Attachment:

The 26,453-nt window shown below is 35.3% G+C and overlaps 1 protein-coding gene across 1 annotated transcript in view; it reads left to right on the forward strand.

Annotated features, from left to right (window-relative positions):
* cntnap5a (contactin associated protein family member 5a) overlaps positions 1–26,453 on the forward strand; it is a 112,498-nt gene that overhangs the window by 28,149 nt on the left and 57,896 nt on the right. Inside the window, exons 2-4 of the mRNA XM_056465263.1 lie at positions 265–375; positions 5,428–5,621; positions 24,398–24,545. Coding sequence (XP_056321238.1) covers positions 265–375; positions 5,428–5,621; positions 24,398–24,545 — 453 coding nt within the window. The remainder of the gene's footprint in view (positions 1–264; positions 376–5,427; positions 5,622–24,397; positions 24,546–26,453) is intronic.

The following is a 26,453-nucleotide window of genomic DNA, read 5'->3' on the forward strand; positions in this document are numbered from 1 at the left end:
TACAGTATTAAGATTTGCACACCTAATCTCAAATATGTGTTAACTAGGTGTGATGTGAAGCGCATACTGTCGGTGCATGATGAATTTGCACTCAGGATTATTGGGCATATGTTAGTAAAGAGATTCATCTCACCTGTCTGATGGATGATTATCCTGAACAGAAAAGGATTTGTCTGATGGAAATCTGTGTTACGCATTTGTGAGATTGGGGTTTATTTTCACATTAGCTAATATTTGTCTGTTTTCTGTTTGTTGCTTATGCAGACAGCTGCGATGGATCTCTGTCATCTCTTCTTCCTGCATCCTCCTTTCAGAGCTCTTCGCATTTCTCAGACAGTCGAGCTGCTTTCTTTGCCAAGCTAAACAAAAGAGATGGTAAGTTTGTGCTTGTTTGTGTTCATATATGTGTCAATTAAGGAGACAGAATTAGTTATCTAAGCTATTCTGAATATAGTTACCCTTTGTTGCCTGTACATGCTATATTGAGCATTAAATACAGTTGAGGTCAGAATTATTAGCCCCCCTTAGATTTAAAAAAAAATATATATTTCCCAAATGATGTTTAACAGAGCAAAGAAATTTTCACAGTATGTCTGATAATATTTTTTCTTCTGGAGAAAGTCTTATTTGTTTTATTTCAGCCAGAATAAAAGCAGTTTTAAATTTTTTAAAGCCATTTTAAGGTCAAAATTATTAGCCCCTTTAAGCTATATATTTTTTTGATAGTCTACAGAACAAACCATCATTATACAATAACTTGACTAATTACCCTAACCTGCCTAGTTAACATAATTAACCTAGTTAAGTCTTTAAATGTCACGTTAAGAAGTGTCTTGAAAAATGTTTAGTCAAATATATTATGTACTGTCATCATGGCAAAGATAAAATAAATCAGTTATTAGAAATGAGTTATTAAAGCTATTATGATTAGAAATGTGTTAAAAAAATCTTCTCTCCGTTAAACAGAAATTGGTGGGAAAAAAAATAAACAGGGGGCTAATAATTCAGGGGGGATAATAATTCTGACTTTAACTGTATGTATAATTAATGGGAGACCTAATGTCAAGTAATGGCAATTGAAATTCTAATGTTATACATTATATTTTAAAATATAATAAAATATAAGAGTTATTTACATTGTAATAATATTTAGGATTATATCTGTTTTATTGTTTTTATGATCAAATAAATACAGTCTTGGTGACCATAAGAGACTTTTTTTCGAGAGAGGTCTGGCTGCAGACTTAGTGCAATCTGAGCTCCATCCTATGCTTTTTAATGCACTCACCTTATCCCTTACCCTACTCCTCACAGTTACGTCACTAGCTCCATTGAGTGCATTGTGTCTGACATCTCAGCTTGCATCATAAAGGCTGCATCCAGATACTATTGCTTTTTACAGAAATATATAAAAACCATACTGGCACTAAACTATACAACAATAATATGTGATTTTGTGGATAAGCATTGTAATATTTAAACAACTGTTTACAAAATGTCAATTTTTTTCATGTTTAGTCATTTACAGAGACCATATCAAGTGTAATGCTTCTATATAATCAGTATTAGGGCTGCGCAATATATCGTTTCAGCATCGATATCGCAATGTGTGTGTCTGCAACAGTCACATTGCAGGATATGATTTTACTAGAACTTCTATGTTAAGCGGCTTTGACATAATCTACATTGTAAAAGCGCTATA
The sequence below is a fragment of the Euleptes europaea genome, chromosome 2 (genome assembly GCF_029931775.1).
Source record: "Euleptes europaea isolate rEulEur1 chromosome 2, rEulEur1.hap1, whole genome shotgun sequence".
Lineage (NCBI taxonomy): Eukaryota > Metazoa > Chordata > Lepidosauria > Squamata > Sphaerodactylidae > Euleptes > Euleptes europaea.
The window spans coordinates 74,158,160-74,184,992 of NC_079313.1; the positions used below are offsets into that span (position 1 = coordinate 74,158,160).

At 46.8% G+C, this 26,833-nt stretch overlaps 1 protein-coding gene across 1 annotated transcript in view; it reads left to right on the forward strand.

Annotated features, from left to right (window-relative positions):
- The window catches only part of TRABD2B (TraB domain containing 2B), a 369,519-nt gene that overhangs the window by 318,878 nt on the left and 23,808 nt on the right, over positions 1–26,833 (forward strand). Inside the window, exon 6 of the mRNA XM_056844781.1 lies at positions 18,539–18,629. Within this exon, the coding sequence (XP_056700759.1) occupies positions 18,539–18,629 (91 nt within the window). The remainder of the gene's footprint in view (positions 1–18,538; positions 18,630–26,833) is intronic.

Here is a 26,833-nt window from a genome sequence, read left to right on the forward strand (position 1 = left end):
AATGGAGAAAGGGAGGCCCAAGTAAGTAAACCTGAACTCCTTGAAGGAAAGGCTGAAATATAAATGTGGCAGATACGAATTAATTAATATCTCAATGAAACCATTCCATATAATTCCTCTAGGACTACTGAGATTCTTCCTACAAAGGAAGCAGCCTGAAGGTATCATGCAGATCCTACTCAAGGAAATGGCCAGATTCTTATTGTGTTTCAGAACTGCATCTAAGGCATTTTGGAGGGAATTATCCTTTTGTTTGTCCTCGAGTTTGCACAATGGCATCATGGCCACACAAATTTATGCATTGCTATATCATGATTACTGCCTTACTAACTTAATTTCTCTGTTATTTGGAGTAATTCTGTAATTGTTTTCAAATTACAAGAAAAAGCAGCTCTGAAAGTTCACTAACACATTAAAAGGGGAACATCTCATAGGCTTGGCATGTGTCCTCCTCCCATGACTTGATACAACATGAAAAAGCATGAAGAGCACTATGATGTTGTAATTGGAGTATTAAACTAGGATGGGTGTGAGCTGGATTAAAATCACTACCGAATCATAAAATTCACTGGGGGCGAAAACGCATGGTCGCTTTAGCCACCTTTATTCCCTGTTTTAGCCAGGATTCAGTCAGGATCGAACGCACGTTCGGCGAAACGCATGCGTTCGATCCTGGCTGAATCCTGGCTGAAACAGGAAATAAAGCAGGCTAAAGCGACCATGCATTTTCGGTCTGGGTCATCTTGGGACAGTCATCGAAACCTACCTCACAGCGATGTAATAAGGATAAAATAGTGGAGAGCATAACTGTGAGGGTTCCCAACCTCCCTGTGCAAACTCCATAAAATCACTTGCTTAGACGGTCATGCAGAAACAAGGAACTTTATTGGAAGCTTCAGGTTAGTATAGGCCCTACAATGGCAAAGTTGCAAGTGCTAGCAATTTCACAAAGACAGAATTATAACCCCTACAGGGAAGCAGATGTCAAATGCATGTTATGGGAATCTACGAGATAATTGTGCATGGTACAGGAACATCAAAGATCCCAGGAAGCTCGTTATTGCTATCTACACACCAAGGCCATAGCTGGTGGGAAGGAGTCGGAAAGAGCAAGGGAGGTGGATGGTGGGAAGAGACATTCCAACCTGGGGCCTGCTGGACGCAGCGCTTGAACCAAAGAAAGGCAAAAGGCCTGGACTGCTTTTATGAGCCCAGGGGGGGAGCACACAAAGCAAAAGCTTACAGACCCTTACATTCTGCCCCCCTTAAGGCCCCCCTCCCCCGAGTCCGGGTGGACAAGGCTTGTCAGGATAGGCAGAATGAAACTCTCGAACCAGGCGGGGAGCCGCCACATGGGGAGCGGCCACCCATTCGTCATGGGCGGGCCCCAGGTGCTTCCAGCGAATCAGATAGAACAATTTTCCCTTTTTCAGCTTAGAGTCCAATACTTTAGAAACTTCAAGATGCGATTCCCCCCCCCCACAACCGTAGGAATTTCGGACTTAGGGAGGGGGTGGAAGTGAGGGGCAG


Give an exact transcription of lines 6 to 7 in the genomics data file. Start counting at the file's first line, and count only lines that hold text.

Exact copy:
The sequence below is a fragment of the Euleptes europaea genome, chromosome 2 (genome assembly GCF_029931775.1).
Source record: "Euleptes europaea isolate rEulEur1 chromosome 2, rEulEur1.hap1, whole genome shotgun sequence".